Each time I sit down at Washington Street Cafe in New London to write a sermon, I pray to God for inspiration. I lie awake at night fearful that this will be the week I have run out of things to say. And then (thankfully) I find something to say. My inspiration comes from the stories of the Bible, these God-breathed texts that God is still breathing into our lungs. And from our lungs into our hearts.
Are parts of the Bible messy or problematic or confusing or devastating? Yes. Do I wish I could rip out some pages and passages? Sometimes. Does the Bible keep bringing me back to its ancient stories that somehow become modern stories when we read them? Always.
And that’s because the Holy Scriptures are inspired by God. The breath of God animated the people who originally shared these stories just as the breath of God animates us. We find truth in these holy books because they are about us. They are the ancient witness of God’s continuing act of Creation on both the cosmic level and the intimate level. We might not be adding new stories to the pages of the Bible, but the stories on those pages continue to play out in our God-breathed lives.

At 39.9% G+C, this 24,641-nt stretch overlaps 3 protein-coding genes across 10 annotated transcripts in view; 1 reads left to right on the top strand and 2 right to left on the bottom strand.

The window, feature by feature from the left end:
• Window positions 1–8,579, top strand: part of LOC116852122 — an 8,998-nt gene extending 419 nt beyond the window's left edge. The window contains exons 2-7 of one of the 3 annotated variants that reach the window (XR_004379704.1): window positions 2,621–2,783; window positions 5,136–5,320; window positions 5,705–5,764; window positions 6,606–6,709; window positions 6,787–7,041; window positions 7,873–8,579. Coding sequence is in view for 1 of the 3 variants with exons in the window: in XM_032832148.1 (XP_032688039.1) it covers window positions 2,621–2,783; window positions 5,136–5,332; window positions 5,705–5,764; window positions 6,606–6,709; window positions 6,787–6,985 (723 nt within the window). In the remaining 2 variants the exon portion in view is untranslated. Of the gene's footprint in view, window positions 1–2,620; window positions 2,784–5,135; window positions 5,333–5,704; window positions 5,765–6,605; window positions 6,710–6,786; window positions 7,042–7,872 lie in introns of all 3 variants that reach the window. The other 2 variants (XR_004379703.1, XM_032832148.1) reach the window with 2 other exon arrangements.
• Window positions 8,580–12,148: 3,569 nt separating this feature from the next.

Remember this word: Theopneustos. Inspired by God. God-breathed. You, just like our sacred texts, you are Theopneustos. Just like God bent down and filled the lungs of the first human, as told in the Book of Genesis, God fills us with inspiration. We interpret that inspiration through the words of the Bible. So I invite you to share the story just like those ancient storytellers. Make meaning for your lives out of these sacred texts. Find those stories that fill you with the breath of God’s inspiration. I’ll give you a head start with passage that I find most inspirational. The Prophet Micah asks this potent question: “What does the Lord require of you but to do justice, and to love kindness, and to walk humbly with your God?”
Photo by Aaron Burden on Unsplash.
*It wasn’t short.
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One thought on “God-Breathed”
Thank you, Adam, for your beautiful view of Scripture: inspired by God, written down by humans–sometimes after being told around the campfire for generations–with all our cultural and temporal viewpoints.
God-inspired, not God-dictated.